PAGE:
Health Care Reform - Medicine That Speaks

Report
Health Care Reform
An age of change; An era of opportunity
Medicine Grand Rounds / Indiana University School of Medicine
Presented by Ora Hirsch Pescovitz, M.D., Executive Vice President for Medical Affairs, University of Michigan,
& Chief Executive Officer of the U-M Health System / March 23, 2012
The University of Michigan Health System
University of Michigan
U-M Health System
3 Hospitals &
>30 Health
Centers
U-M
Medical
School
(incl.1,625
member
Faculty
Group
Practice)
28 Schools & Colleges (3 campuses)
U-M School of
Nursing (clinical
services)
Michigan
Health Corp.
The University of Michigan Health System
By the numbers
•
$3B in overall revenue
•
22,000 employees
•
895 staffed beds
•
45,000 discharges
•
1.9M outpatient visits
•
46,000 surgical cases
National rankings
•
Hospitals: #14; Honor Roll 17 consecutive years (USNWR)
•
Mott is the only ranked children’s hospital in MI (USNWR)
•
One of 5 hospitals to have both USNWR Honor Roll and Leapfrog Group top
designation
•
Tied for 2nd in residency directors’ ranking of Medical School graduates’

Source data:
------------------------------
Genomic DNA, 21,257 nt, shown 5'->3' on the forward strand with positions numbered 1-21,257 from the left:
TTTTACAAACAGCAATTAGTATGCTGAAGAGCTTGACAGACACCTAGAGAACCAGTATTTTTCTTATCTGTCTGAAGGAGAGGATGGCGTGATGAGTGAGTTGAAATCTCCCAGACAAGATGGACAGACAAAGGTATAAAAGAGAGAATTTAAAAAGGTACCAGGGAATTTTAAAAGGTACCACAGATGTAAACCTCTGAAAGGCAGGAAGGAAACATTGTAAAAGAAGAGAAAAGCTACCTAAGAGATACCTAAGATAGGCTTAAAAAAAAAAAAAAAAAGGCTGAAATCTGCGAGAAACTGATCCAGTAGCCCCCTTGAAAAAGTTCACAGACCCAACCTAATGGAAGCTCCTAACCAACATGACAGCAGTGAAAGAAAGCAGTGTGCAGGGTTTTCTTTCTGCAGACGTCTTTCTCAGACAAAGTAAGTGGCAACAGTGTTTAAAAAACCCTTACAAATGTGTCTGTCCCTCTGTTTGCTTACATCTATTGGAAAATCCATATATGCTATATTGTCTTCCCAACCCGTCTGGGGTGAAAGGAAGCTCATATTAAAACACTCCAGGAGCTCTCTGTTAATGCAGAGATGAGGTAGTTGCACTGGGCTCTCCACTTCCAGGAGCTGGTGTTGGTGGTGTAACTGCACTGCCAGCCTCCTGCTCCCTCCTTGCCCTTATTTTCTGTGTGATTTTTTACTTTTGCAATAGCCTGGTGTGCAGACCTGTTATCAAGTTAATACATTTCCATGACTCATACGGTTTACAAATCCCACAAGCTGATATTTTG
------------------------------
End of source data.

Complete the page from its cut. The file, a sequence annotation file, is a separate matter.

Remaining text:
“desirability “(USNWR)
•
#6 in NIH research funding ($319M; 2.76% market share)
•
Researchers produce an average 10 publications/day
National
Challenges
The Cost of American Health Care
• U.S. health expenditures hit $2.6 trillion in
2010 ($8,402 per capita)
• Expected to reach $4.6 trillion in 2020
– Nearly half will come from
government sources
Growth in Total Health Care Expenditure Per Capita,
1970-2008
$8,000
$7,911
Per Capita Spending - PPP Adjusted
$7,000
$6,000
United States
$5,000
Switzerland
$4,000
Canada
$3,000
OECD Average
$2,000
Sweden
$1,000
$0
1970
1975
1980
1985
1990
1995
2000
2005
United
Kingdom
The Insurance Factor
• In 2010, there were 49 million uninsured nonelderly Americans
• The U.S. is one of only 3 developed countries where a sizable share
of its population is uninsured (Mexico, Turkey)
• Americans say they will skip medicines or medical appointments
due to their high cost
• Uninsured people receive fewer preventive and diagnostic services,
and tend to be more severely ill when diagnosed
• Research shows that insurance coverage could reduce mortality by